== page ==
“The new system offers a much wider field of view, higher resolution and noticeably better color rendition and dynamic range than previous systems,” said Gentet. “The full-color holographic material we developed provides improved brightness and clarity while the low-power, continuous wave lasers make the system easy to use.”
The researchers say that as technology improves, especially 3D software, it may be possible to expand their hologram printing approach to medical or other advanced applications.
The Latest on: Holograms
via Google News
The Latest on: Holograms
- 8i shows off its real-time hologramson October 14, 2021 at 6:30 pm
Today 8i showed off its technology for quickly rendering volumetric video for real-time hologram images. The Venice, California-based company makes tools that capture, transform, ...
- 8i Announces the Launch of Real-Time Holograms, an Industry Firston October 14, 2021 at 11:30 am
PRNewswire-PRWeb/ -- 8i, the market leader in the capture, transformation, and streaming of holograms (aka volumetric video or 3D video), today announced the launch of ...
- Psychology Todayon October 13, 2021 at 2:56 pm
“That’s the trouble with people, their root problem. Life runs alongside them, unseen. Right here, right next. Creating the soil. Cycling water. Trading in nutrients. Making weather.
- Future Today Partners with eOne to Bring New Content to HappyKidson October 12, 2021 at 10:46 am
New partnership with eOne will add 300+ episodes of eOne content to HappyKids, Future Today’s flagship kids & family channel ...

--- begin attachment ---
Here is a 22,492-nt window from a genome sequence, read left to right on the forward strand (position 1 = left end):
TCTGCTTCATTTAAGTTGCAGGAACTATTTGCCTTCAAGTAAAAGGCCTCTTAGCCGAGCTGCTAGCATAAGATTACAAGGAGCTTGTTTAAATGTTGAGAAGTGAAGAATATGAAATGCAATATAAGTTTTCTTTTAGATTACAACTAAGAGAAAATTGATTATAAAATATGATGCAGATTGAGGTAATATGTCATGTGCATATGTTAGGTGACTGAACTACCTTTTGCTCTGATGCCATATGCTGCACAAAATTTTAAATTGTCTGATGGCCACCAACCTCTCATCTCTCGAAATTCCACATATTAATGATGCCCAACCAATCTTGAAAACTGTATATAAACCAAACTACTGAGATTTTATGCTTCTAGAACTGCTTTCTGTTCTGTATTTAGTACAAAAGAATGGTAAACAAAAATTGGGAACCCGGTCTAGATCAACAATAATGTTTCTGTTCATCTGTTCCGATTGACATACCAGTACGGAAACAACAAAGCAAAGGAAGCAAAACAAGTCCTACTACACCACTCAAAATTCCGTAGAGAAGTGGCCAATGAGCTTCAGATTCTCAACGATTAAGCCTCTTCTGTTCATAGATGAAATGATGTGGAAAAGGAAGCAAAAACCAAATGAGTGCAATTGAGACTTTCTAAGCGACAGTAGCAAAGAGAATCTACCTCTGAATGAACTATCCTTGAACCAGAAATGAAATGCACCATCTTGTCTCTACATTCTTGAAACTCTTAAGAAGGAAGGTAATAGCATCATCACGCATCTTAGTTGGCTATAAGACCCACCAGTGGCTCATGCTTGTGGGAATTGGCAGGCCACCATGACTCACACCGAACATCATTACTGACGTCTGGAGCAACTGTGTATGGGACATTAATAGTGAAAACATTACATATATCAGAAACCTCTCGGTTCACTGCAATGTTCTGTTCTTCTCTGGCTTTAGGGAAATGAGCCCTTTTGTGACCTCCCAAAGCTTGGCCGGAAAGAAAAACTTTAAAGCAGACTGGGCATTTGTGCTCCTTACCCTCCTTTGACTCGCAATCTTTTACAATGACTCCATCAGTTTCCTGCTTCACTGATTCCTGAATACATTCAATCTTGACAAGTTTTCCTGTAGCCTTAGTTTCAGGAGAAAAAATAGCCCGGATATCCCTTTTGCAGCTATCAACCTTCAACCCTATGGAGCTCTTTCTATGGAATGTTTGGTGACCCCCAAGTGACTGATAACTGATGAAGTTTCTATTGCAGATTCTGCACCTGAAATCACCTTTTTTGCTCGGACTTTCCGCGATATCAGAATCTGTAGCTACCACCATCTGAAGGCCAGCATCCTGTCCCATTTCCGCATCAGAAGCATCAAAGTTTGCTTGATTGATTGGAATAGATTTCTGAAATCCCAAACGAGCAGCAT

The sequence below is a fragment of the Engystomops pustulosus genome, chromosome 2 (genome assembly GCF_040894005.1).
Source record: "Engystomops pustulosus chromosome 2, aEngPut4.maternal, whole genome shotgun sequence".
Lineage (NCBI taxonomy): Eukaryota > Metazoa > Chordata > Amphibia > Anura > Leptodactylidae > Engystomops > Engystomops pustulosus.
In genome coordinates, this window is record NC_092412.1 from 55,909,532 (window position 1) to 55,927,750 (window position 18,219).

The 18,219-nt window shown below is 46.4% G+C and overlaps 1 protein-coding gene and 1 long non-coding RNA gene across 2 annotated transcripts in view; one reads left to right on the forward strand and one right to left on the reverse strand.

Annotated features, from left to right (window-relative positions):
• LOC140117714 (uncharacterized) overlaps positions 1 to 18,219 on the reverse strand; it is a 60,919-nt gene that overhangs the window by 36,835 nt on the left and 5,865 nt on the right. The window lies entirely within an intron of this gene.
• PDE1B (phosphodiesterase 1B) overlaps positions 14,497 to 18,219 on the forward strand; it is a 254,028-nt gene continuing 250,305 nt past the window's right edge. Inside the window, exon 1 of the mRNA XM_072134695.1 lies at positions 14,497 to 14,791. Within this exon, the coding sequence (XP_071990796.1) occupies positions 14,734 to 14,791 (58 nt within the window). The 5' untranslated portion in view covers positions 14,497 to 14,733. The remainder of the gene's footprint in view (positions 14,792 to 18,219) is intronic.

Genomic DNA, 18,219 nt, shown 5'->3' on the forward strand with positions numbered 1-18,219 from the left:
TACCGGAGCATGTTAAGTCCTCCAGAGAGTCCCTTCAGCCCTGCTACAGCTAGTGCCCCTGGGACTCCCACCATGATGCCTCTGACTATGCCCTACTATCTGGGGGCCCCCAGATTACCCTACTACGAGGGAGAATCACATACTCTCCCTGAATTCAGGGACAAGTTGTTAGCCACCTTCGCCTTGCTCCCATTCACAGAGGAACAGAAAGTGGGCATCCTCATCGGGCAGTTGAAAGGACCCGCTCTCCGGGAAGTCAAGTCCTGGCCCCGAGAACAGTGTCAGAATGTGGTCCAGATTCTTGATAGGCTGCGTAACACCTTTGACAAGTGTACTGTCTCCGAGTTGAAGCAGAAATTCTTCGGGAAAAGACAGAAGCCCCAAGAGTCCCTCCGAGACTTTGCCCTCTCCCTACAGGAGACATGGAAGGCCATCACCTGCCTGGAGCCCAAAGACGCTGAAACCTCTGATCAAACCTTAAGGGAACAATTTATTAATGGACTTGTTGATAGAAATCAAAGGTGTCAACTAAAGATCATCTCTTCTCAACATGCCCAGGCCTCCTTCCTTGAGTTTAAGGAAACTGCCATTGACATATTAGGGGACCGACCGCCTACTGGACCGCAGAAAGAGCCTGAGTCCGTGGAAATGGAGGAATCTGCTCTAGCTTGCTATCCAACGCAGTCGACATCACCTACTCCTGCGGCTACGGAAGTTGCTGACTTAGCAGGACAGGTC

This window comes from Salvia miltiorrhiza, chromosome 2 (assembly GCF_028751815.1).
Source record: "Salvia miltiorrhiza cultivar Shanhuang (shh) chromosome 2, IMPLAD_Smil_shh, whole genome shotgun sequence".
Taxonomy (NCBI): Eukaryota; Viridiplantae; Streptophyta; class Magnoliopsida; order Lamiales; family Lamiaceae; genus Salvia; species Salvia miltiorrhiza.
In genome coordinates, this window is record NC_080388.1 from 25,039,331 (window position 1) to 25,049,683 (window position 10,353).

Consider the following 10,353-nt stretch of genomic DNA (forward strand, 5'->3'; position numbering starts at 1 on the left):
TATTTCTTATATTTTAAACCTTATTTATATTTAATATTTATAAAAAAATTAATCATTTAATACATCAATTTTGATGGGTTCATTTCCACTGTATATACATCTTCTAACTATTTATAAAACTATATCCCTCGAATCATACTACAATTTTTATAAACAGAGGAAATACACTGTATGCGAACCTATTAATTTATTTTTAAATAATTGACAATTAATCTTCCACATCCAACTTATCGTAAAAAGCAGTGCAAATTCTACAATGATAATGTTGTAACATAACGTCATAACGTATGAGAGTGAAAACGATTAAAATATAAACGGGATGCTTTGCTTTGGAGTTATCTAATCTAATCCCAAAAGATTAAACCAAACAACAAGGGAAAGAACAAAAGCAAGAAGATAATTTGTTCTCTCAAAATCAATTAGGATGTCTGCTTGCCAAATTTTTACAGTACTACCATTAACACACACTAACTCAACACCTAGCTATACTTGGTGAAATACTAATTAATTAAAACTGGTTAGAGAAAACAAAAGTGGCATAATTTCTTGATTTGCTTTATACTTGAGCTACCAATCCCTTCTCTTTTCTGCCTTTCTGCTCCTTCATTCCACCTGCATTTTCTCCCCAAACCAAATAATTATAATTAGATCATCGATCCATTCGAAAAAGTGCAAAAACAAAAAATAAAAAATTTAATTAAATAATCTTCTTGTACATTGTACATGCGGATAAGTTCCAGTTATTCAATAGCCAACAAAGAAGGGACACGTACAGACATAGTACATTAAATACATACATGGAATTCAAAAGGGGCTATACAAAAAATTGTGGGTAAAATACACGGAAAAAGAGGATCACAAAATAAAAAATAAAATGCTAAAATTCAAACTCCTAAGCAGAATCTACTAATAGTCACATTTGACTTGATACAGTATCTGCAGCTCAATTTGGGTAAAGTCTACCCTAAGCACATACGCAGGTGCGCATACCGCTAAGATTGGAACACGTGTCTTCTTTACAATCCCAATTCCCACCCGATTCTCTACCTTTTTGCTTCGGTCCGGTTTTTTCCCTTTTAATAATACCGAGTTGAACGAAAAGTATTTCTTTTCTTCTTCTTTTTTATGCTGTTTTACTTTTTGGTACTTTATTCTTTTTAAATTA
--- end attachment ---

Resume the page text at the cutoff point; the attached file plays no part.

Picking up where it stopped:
- We created holograms you can touch – you could soon shake a virtual colleague’s handon October 11, 2021 at 9:40 am
Researchers have created holograms that use 'aerohaptics', which produces feelings of touch with simple jets of air.
- Holograms get real: Startup creates objects out of light and thin airon October 7, 2021 at 5:36 am
Holograms. Practically every sci-fi movie and TV show from the last 50 years has some version of this futuristic technology. A realistic 3D object composed of nothing more than light, usually ...
- Holograms Are (Maybe, Finally) Real: Eyes on With Light Field Labs' SolidLighton October 7, 2021 at 5:20 am
Perhaps, the real test is whether the holograms will impress the public, or if it’ll be relegated to a mere gimmick. All I can say is I want to see more.
- Light Field Lab’s New Naked-Eye Hologramson October 6, 2021 at 4:59 pm
No glasses are needed to see realistic holograms blended perfectly into the physical world. There was no glass or other hidden projection surface. The hologram is not preserved in a block of amber ...
- Can Holograms Change 3D Medical Imaging?on October 6, 2021 at 4:59 pm
The recently FDA-cleared Holoscope-i system, developed by RealView Imaging Ltd., employs a technology that projects 3D/4D true holograms of a patient’s anatomy in free space. This creates high-quality ...
- Scientists Created Holograms You Can Touch—You Could Soon Shake a Virtual Colleague’s Handon October 1, 2021 at 12:00 am
"Aerohaptics" added to holograms create feelings of touch with jets of air, delivering a sensation of touch on peoples' fingers, hands, and wrists.
via Bing News